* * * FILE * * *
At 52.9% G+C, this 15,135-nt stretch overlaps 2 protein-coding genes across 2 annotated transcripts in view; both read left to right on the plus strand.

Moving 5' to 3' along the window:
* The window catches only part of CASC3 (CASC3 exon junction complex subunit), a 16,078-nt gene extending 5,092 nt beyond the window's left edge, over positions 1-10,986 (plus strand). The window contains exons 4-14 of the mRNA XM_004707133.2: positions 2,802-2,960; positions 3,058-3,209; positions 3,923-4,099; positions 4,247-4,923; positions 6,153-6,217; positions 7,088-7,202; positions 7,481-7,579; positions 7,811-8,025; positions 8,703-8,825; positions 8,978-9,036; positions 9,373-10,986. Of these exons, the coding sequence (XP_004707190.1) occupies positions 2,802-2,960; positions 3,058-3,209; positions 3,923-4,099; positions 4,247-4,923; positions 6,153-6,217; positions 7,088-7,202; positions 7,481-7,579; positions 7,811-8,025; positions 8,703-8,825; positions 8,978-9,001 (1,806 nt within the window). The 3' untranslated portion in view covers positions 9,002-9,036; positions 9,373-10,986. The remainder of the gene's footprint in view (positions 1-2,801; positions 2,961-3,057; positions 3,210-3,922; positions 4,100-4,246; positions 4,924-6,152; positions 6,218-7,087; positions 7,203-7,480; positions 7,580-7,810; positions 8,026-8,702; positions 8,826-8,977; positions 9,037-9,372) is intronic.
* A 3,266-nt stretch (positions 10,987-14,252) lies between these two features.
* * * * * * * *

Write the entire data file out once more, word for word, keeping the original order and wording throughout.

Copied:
At 52.9% G+C, this 15,135-nt stretch overlaps 2 protein-coding genes across 2 annotated transcripts in view; both read left to right on the plus strand.

Moving 5' to 3' along the window:
* The window catches only part of CASC3 (CASC3 exon junction complex subunit), a 16,078-nt gene extending 5,092 nt beyond the window's left edge, over positions 1-10,986 (plus strand). The window contains exons 4-14 of the mRNA XM_004707133.2: positions 2,802-2,960; positions 3,058-3,209; positions 3,923-4,099; positions 4,247-4,923; positions 6,153-6,217; positions 7,088-7,202; positions 7,481-7,579; positions 7,811-8,025; positions 8,703-8,825; positions 8,978-9,036; positions 9,373-10,986. Of these exons, the coding sequence (XP_004707190.1) occupies positions 2,802-2,960; positions 3,058-3,209; positions 3,923-4,099; positions 4,247-4,923; positions 6,153-6,217; positions 7,088-7,202; positions 7,481-7,579; positions 7,811-8,025; positions 8,703-8,825; positions 8,978-9,001 (1,806 nt within the window). The 3' untranslated portion in view covers positions 9,002-9,036; positions 9,373-10,986. The remainder of the gene's footprint in view (positions 1-2,801; positions 2,961-3,057; positions 3,210-3,922; positions 4,100-4,246; positions 4,924-6,152; positions 6,218-7,087; positions 7,203-7,480; positions 7,580-7,810; positions 8,026-8,702; positions 8,826-8,977; positions 9,037-9,372) is intronic.
* A 3,266-nt stretch (positions 10,987-14,252) lies between these two features.